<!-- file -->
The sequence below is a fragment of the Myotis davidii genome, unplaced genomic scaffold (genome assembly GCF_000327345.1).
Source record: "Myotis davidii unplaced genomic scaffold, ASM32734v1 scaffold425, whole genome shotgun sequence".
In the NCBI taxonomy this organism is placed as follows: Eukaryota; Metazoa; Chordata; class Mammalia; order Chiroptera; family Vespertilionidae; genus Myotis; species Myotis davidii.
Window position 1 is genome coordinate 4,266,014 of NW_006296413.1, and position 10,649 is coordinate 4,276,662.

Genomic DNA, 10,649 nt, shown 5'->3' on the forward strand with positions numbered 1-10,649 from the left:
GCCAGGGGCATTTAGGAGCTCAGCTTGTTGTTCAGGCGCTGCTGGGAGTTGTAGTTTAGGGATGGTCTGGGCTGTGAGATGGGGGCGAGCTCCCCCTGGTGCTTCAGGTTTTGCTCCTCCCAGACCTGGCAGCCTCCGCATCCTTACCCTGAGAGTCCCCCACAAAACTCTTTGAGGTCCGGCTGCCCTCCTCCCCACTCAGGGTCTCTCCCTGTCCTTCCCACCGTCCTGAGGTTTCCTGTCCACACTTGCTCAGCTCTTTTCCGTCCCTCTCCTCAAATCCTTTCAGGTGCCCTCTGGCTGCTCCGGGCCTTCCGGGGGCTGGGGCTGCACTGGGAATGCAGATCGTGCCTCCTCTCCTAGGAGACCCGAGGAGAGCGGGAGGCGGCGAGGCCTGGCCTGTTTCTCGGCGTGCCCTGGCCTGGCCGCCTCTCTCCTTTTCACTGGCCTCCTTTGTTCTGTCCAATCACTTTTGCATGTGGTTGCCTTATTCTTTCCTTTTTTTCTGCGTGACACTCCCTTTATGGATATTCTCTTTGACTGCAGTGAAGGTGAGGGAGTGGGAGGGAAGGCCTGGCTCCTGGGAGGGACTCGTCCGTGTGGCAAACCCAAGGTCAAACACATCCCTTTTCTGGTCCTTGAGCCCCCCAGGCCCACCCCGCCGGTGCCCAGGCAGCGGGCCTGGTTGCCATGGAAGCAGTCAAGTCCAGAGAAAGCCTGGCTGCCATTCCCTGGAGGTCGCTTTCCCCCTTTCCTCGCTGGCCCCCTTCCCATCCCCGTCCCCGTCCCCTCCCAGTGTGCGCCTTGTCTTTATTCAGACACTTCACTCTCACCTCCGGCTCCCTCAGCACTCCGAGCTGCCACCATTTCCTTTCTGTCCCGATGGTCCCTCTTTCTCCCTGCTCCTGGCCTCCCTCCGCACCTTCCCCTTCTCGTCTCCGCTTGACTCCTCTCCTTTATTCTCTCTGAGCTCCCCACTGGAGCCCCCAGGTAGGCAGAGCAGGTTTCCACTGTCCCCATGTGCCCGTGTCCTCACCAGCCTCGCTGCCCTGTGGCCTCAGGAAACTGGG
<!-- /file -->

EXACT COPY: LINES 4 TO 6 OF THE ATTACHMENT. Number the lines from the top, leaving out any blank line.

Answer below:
Window position 1 is genome coordinate 4,266,014 of NW_006296413.1, and position 10,649 is coordinate 4,276,662.

Genomic DNA, 10,649 nt, shown 5'->3' on the forward strand with positions numbered 1-10,649 from the left:
GCCAGGGGCATTTAGGAGCTCAGCTTGTTGTTCAGGCGCTGCTGGGAGTTGTAGTTTAGGGATGGTCTGGGCTGTGAGATGGGGGCGAGCTCCCCCTGGTGCTTCAGGTTTTGCTCCTCCCAGACCTGGCAGCCTCCGCATCCTTACCCTGAGAGTCCCCCACAAAACTCTTTGAGGTCCGGCTGCCCTCCTCCCCACTCAGGGTCTCTCCCTGTCCTTCCCACCGTCCTGAGGTTTCCTGTCCACACTTGCTCAGCTCTTTTCCGTCCCTCTCCTCAAATCCTTTCAGGTGCCCTCTGGCTGCTCCGGGCCTTCCGGGGGCTGGGGCTGCACTGGGAATGCAGATCGTGCCTCCTCTCCTAGGAGACCCGAGGAGAGCGGGAGGCGGCGAGGCCTGGCCTGTTTCTCGGCGTGCCCTGGCCTGGCCGCCTCTCTCCTTTTCACTGGCCTCCTTTGTTCTGTCCAATCACTTTTGCATGTGGTTGCCTTATTCTTTCCTTTTTTTCTGCGTGACACTCCCTTTATGGATATTCTCTTTGACTGCAGTGAAGGTGAGGGAGTGGGAGGGAAGGCCTGGCTCCTGGGAGGGACTCGTCCGTGTGGCAAACCCAAGGTCAAACACATCCCTTTTCTGGTCCTTGAGCCCCCCAGGCCCACCCCGCCGGTGCCCAGGCAGCGGGCCTGGTTGCCATGGAAGCAGTCAAGTCCAGAGAAAGCCTGGCTGCCATTCCCTGGAGGTCGCTTTCCCCCTTTCCTCGCTGGCCCCCTTCCCATCCCCGTCCCCGTCCCCTCCCAGTGTGCGCCTTGTCTTTATTCAGACACTTCACTCTCACCTCCGGCTCCCTCAGCACTCCGAGCTGCCACCATTTCCTTTCTGTCCCGATGGTCCCTCTTTCTCCCTGCTCCTGGCCTCCCTCCGCACCTTCCCCTTCTCGTCTCCGCTTGACTCCTCTCCTTTATTCTCTCTGAGCTCCCCACTGGAGCCCCCAGGTAGGCAGAGCAGGTTTCCACTGTCCCCATGTGCCCGTGTCCTCACCAGCCTCGCTGCCCTGTGGCCTCAGGAAACTGGG